Recent developments in U.S.-Chinese relations again have crossed into the technological world, as the U.S. has become increasingly concerned over Chinese cyber attacks. In turn, the Chinese government has vehemently denied any participation, stating any actions taken were by independent hackers. Nevertheless, Secretary of Defense Chuck Hagel and Chinese Defense Minister Chang Wanquan recently met to try to smooth over some of the rising tension.

When asked about the recent cyber activity initiated from China, Minister Chang said "The Chinese military never supported any hacker activities. It is obvious that the Chinese government's position is to take peaceful use of cyberspace."

While it might not appear that this matter directly applies to the field of intellectual property, it does. Internet based attacks by foreign hackers on United States government, manufacturers, businesses or their databases no doubt impact patented and trademarked ideas. For this reason, and in the wake of the recent NSA scandal, business people need to be kept up to date on internet-based attacks on the United States.

In The Spotlight

In a recent keynote address at the USENIX Security Symposium, Andy Ozment, senior director for cyber security at the White House, delineated the Obama administration’s five-part security plan:

  • Protect critical infrastructure by raising awareness of voluntary standards and promoting information sharing,
  • Secure government infrastructure by implementing trusted Internet connections, two-factor authentication, and continuous monitoring,
  • Engage internationally, and
  • Improve incident response.
  • Shape the future by improving the odds for network defenders, shape the network through such initiatives as DNS SEC, training cyber-security professionals and support research and development of “programming methods that will lead to more secure systems.”

Mr. Ozment also stated that the government is now trying to limit its number of trusted and secure internet connections. The plan is to eventually cut the number of “safe” connections down from tens of thousands to less than 50.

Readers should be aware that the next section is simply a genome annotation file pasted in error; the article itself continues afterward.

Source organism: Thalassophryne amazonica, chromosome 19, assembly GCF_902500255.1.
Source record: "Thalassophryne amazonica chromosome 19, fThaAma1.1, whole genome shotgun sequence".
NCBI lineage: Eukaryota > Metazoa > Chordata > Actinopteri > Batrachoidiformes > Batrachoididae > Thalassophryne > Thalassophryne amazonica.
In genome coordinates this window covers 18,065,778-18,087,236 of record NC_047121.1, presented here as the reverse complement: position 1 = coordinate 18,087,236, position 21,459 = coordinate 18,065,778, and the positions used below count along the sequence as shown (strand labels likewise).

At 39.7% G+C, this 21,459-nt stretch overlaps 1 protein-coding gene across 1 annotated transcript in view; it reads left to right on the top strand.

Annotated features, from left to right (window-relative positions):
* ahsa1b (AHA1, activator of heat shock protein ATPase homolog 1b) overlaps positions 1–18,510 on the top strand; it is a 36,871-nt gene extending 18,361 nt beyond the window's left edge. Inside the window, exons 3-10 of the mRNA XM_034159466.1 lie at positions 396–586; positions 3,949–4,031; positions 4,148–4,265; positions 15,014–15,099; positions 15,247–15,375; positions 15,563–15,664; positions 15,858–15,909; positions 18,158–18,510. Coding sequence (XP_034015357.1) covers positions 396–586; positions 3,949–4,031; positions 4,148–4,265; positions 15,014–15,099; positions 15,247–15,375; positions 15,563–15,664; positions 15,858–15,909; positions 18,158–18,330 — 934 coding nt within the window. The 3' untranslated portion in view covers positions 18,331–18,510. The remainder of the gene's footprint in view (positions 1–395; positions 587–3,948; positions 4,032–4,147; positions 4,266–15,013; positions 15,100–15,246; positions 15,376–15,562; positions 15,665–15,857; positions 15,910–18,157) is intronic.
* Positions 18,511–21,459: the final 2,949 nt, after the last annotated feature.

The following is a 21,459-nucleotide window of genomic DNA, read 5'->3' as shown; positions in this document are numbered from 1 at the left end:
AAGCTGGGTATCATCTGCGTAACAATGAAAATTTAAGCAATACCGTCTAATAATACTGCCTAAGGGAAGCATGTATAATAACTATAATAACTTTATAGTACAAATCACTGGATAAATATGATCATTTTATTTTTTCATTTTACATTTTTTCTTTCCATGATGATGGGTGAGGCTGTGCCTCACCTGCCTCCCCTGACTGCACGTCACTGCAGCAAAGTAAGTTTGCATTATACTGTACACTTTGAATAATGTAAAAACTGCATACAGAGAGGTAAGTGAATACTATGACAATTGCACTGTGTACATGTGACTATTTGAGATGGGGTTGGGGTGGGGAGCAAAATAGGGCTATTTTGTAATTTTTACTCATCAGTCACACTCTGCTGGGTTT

When asked about the overall international engagement plan of the United States for the above issues, Mr. Ozment cited the recent development of an American working group with the Chinese government, stating he was “very hopeful for how we can make progress in that space.”

As the threat is believed to be coming from independent hackers, and not the Chinese government itself, there is obviously concern that a similar threat could arise even from American allied countries. In addressing this issue, Mr. Ozment stated the United States also had intentions to work with neutral and allied countries in a similar manner.

What effect do cyber attacks have on the average American and U.S. manufacturers?

Though these strategies are somewhat vague, we can at least take solace in the fact that the American Government is taking these threats seriously, and they are moving forward in conjunction with the aid of foreign governments to correct the situation.

This leaves many Americans with a fairly obvious question: what effect do cyber attacks have on the average American and U.S. manufacturers?

There is no direct or clear answer to this question. As with many government operations, we in the public aren’t aware of all of the facts.

Nevertheless, it has become increasingly apparent that the internet is not a totally secure place and Americans, especially manufacturers and others with pending intellectual property interests, should be wary of the information they are exposing to the world.

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Vincent LoTempio
About The Author Vincent LoTempio [Full Bio]
Vincent G. LoTempio is a registered patent attorney focusing on licensing, patents, trademarks and copyright law for inventors and corporations. In addition, he is a columnist, blogger and lecturer on intellectual property, and co-author of Patent Fundamentals for Scientists and Engineers.




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